It seems like the trends are most assuredly against unvaccinated citizens in our courts. Employer-related Covid-19 vaccine mandates are increasingly being upheld by the courts, and thus far, the U.S. Supreme Court has declined to intervene.
History of Pro-Covid-19 Vaccine Decisions
Unsurprisingly, the family law bench has similarly been hostile to anti-vaccine parents. Earlier this year, our blog discussed the Crouch1In re: Marriage of Crouch, 2021 COA 3. case, where, despite the trial court finding that a parent’s “failure to vaccinate endangers the health of the children”, the judge then deferred to the parent’s religious views to deny the father’s request for an order allowing him to vaccinate the children. The Court of Appeals reversed the higher legal standard applied by the trial court to overcome the mother’s religious beliefs, and said that endangerment was enough to grant the father’s relief.
In September, we wrote about an Illinois case where an anti-vax mother briefly lost child custody due to her stance on vaccinations, only for the decision to be reversed on a technicality. (A hearing on the merits is still pending, with no updates as of the date of this blog).
Now, an anti-vaccine parent has lost again, this time in New York. Just three weeks ago, a judge in New York County makes clear from the start that the court favored vaccines and slammed “conspiracy theories” pushing Covid-19 vaccine misinformation:
Throughout most of modern medical history, the advent of a vaccine was almost universally embraced as a means of protecting ourselves and our children from deadly or debilitating disease. In my lifetime, I need only think of how polio was eradicated in this country as a result of the vaccine first developed by Jonas Salk, with other diseases, such as measles, rubella, and diphtheria, having been similarly eliminated.
Then came COVID-19. Fortunately, most people, heeding expert medical opinion, have availed themselves of vaccines that promise not only to protect them and others from the ravages of COVID-19, but ultimately to completely vanquish the virus. Unfortunately, and to my mind, incomprehensibly, a sizeable minority, seizing upon misinformation, conspiracy theories, and muddled notions of “individual liberty,” have refused all entreaties to be vaccinated.C.B.2C.B v. D.B., Supreme Court New York County, decided 107/2021
The specific issue was whether the mother, who temporarily had primary custody over the parties’ 3 y.o. daughter, could condition the father’s access to the child upon his being vaccinated, or submitting to a Covid-19 testing regime. Note that while the father had other problems as well (the opinion mentions substance abuse and mental health issues), the specific subject of the opinion was his lack of a Coronavirus vaccine.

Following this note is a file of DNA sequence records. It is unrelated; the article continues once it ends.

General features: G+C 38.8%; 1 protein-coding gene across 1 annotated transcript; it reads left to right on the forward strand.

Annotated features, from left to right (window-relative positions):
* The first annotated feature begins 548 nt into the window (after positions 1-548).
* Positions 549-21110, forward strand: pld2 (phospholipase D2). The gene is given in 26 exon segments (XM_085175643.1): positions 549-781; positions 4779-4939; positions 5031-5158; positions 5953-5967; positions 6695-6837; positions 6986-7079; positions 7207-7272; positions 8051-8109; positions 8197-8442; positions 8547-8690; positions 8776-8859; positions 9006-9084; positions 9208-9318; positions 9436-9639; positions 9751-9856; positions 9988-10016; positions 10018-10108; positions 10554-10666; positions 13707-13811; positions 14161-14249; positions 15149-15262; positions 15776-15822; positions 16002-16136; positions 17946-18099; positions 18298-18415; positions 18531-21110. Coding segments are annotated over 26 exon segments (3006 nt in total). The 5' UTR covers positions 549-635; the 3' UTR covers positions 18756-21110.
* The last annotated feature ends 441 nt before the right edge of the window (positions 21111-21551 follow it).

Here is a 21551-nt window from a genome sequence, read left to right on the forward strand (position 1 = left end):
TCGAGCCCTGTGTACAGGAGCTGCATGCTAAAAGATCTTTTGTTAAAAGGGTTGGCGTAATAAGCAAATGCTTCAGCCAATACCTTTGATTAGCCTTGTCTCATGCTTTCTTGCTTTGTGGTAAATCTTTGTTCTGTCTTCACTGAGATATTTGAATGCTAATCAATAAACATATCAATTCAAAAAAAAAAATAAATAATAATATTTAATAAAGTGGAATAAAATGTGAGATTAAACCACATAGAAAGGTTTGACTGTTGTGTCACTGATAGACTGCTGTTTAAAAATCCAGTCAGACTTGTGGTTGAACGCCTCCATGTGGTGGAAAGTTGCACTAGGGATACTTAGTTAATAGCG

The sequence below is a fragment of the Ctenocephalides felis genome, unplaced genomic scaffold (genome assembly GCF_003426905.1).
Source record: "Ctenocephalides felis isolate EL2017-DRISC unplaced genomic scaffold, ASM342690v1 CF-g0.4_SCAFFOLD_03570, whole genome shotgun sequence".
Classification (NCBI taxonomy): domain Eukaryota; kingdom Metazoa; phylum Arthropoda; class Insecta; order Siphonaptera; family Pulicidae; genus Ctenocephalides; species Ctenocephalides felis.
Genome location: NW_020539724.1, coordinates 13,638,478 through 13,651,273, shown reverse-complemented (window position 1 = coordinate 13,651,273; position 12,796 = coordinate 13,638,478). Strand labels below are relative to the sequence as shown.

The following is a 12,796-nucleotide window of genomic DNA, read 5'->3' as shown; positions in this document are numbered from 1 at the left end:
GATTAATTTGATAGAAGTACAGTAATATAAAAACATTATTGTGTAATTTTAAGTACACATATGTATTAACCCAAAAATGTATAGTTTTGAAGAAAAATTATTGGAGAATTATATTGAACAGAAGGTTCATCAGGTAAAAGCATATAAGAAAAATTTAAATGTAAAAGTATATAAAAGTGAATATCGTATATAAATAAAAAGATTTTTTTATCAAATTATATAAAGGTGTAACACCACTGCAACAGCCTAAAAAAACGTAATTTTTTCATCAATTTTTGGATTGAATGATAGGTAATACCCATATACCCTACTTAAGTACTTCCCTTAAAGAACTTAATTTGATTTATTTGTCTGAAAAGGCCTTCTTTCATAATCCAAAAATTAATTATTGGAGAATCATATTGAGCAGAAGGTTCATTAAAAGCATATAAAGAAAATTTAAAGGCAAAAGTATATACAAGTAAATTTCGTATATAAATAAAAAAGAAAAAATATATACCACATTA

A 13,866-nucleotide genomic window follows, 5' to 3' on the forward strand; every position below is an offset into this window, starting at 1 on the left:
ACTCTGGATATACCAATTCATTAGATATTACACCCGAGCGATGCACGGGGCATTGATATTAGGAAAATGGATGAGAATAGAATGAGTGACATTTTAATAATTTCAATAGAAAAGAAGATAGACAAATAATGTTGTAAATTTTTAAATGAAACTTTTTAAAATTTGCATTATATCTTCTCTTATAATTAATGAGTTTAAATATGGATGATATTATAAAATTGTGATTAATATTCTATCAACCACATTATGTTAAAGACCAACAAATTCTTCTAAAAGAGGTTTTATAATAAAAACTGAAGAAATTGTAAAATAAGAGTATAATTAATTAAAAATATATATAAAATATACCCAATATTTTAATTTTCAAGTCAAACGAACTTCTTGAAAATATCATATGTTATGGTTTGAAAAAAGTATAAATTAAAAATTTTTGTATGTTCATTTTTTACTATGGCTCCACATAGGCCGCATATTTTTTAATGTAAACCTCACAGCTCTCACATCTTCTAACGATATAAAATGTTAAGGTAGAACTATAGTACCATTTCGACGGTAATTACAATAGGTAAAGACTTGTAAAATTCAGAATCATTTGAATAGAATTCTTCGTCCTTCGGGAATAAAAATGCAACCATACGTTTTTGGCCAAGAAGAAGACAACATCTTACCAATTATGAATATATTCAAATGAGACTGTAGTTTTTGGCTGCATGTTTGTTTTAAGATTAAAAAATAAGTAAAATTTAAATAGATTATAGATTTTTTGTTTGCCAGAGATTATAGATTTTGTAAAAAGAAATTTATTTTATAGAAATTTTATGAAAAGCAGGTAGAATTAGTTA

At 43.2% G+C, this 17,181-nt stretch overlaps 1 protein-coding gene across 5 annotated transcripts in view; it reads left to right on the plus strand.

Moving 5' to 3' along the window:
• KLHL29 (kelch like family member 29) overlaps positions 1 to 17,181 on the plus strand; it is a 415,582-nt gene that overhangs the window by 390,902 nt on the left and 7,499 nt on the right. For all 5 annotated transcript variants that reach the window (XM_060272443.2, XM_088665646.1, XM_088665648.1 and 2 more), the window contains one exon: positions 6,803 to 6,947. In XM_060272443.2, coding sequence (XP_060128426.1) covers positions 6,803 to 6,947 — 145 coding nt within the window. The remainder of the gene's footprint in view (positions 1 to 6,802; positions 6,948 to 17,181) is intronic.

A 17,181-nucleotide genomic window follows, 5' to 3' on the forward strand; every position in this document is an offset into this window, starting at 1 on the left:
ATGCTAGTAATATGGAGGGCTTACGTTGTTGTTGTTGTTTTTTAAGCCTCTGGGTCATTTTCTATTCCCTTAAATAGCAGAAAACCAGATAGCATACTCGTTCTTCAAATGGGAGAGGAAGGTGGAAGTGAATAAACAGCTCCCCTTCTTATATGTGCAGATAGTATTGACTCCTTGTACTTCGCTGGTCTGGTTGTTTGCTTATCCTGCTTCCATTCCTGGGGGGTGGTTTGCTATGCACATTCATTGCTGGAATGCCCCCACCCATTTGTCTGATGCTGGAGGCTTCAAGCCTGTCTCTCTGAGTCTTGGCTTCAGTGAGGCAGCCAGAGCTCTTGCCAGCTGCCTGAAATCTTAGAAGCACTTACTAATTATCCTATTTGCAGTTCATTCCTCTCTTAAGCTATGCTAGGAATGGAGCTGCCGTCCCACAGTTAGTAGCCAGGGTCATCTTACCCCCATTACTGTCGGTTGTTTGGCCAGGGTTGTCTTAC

The court considered an unvaccinated parent to be a danger to the child:
Here, in-person parental access by defendant is not in the child’s best interests, and there are exceptional circumstances that support its suspension. The danger of voluntarily remaining unvaccinated during access with a child while the COVID-19 virus remains a threat to children’s health and safety cannot be understated. Although some children infected with the virus experience mild symptoms, others are subject to serious illness and long-term health effects. Children under the age of 12 have not yet been approved to receive COVID-19 vaccines, so they are dependent upon the vaccination and health status of the adults around them. The danger extends beyond this child and includes a risk of serious infection to any person with whom the child comes into contact, including plaintiff, the child’s classmates, and their families.C.B.3C.B v. D.B., Supreme Court New York County, decided 107/2021
The court rejected the father’s evidence as to his medical and religious objections to the Covid-19 vaccine, holding that because he had the option of testing in lieu of the vaccine, such evidence was immaterial.
Trend Against Anti-Vaccine Parents
The case has now hit the media, but as of the date of this blog, there have been no updates, including word on whether the father intends to appeal. But the trend in recent cases is unmistakable – anti-vaccine parents not only are likely to lose a fight to prevent their children from being vaccinated, and now face potential adverse custody determinations if they themselves choose not to get vaccinated.
Thus far, there have been no reported cases in Colorado where a parent has lost child custody due to his/her anti-vaccine stance. But as Covid-19 litigation filters through the courts, it’s only a matter of time until we see judges consider this thorny issue. And with with the FDA just approving Coronavirus vaccines for children under age 12, we can probably expect more battles over vaccinating children.
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